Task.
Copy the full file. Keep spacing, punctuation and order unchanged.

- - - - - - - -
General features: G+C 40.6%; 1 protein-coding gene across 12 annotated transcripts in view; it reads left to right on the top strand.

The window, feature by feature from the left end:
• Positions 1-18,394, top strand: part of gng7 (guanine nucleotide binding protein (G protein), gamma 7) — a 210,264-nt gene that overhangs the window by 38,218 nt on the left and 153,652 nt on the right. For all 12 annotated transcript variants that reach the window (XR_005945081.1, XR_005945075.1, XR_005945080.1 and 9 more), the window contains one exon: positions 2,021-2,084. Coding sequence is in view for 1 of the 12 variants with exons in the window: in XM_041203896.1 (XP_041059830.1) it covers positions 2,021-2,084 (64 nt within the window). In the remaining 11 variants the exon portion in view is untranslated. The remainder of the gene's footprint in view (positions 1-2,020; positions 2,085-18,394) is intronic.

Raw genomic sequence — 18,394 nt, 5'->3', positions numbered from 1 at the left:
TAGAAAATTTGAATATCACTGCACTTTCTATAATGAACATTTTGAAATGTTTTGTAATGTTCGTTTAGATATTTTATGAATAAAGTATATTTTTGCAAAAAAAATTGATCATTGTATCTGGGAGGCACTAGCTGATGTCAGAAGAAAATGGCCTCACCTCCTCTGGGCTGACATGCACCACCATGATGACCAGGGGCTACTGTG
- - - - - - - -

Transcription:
General features: G+C 40.6%; 1 protein-coding gene across 12 annotated transcripts in view; it reads left to right on the top strand.

The window, feature by feature from the left end:
• Positions 1-18,394, top strand: part of gng7 (guanine nucleotide binding protein (G protein), gamma 7) — a 210,264-nt gene that overhangs the window by 38,218 nt on the left and 153,652 nt on the right. For all 12 annotated transcript variants that reach the window (XR_005945081.1, XR_005945075.1, XR_005945080.1 and 9 more), the window contains one exon: positions 2,021-2,084. Coding sequence is in view for 1 of the 12 variants with exons in the window: in XM_041203896.1 (XP_041059830.1) it covers positions 2,021-2,084 (64 nt within the window). In the remaining 11 variants the exon portion in view is untranslated. The remainder of the gene's footprint in view (positions 1-2,020; positions 2,085-18,394) is intronic.

Raw genomic sequence — 18,394 nt, 5'->3', positions numbered from 1 at the left:
TAGAAAATTTGAATATCACTGCACTTTCTATAATGAACATTTTGAAATGTTTTGTAATGTTCGTTTAGATATTTTATGAATAAAGTATATTTTTGCAAAAAAAATTGATCATTGTATCTGGGAGGCACTAGCTGATGTCAGAAGAAAATGGCCTCACCTCCTCTGGGCTGACATGCACCACCATGATGACCAGGGGCTACTGTG